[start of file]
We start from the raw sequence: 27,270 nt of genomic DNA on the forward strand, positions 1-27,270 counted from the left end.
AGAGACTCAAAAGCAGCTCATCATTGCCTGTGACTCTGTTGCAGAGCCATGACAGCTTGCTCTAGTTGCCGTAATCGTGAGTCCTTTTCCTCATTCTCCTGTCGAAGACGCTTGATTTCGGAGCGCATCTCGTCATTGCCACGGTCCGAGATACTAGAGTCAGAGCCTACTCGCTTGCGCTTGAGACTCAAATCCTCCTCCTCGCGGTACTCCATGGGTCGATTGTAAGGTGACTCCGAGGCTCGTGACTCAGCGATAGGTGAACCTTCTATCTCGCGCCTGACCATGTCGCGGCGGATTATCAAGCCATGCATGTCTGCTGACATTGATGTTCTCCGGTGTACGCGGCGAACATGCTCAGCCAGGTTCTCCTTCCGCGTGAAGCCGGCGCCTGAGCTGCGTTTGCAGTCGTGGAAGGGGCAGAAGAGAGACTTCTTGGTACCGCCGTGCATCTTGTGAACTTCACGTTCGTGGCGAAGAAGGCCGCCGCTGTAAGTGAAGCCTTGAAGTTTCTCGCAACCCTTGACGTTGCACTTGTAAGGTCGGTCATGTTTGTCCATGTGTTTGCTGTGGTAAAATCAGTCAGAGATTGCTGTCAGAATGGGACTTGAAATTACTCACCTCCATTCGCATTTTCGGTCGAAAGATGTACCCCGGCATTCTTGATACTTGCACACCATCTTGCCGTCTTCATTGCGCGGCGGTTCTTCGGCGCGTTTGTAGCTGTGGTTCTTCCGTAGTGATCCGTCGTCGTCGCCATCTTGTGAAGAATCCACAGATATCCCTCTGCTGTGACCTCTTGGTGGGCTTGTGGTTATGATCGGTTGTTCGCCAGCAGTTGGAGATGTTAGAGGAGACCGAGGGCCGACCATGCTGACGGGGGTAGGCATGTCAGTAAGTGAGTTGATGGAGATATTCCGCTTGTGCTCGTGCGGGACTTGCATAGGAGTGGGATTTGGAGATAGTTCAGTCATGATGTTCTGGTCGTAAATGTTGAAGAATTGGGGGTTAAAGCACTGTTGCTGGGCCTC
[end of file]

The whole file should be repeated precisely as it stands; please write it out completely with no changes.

We start from the raw sequence: 27,270 nt of genomic DNA on the forward strand, positions 1-27,270 counted from the left end.
AGAGACTCAAAAGCAGCTCATCATTGCCTGTGACTCTGTTGCAGAGCCATGACAGCTTGCTCTAGTTGCCGTAATCGTGAGTCCTTTTCCTCATTCTCCTGTCGAAGACGCTTGATTTCGGAGCGCATCTCGTCATTGCCACGGTCCGAGATACTAGAGTCAGAGCCTACTCGCTTGCGCTTGAGACTCAAATCCTCCTCCTCGCGGTACTCCATGGGTCGATTGTAAGGTGACTCCGAGGCTCGTGACTCAGCGATAGGTGAACCTTCTATCTCGCGCCTGACCATGTCGCGGCGGATTATCAAGCCATGCATGTCTGCTGACATTGATGTTCTCCGGTGTACGCGGCGAACATGCTCAGCCAGGTTCTCCTTCCGCGTGAAGCCGGCGCCTGAGCTGCGTTTGCAGTCGTGGAAGGGGCAGAAGAGAGACTTCTTGGTACCGCCGTGCATCTTGTGAACTTCACGTTCGTGGCGAAGAAGGCCGCCGCTGTAAGTGAAGCCTTGAAGTTTCTCGCAACCCTTGACGTTGCACTTGTAAGGTCGGTCATGTTTGTCCATGTGTTTGCTGTGGTAAAATCAGTCAGAGATTGCTGTCAGAATGGGACTTGAAATTACTCACCTCCATTCGCATTTTCGGTCGAAAGATGTACCCCGGCATTCTTGATACTTGCACACCATCTTGCCGTCTTCATTGCGCGGCGGTTCTTCGGCGCGTTTGTAGCTGTGGTTCTTCCGTAGTGATCCGTCGTCGTCGCCATCTTGTGAAGAATCCACAGATATCCCTCTGCTGTGACCTCTTGGTGGGCTTGTGGTTATGATCGGTTGTTCGCCAGCAGTTGGAGATGTTAGAGGAGACCGAGGGCCGACCATGCTGACGGGGGTAGGCATGTCAGTAAGTGAGTTGATGGAGATATTCCGCTTGTGCTCGTGCGGGACTTGCATAGGAGTGGGATTTGGAGATAGTTCAGTCATGATGTTCTGGTCGTAAATGTTGAAGAATTGGGGGTTAAAGCACTGTTGCTGGGCCTC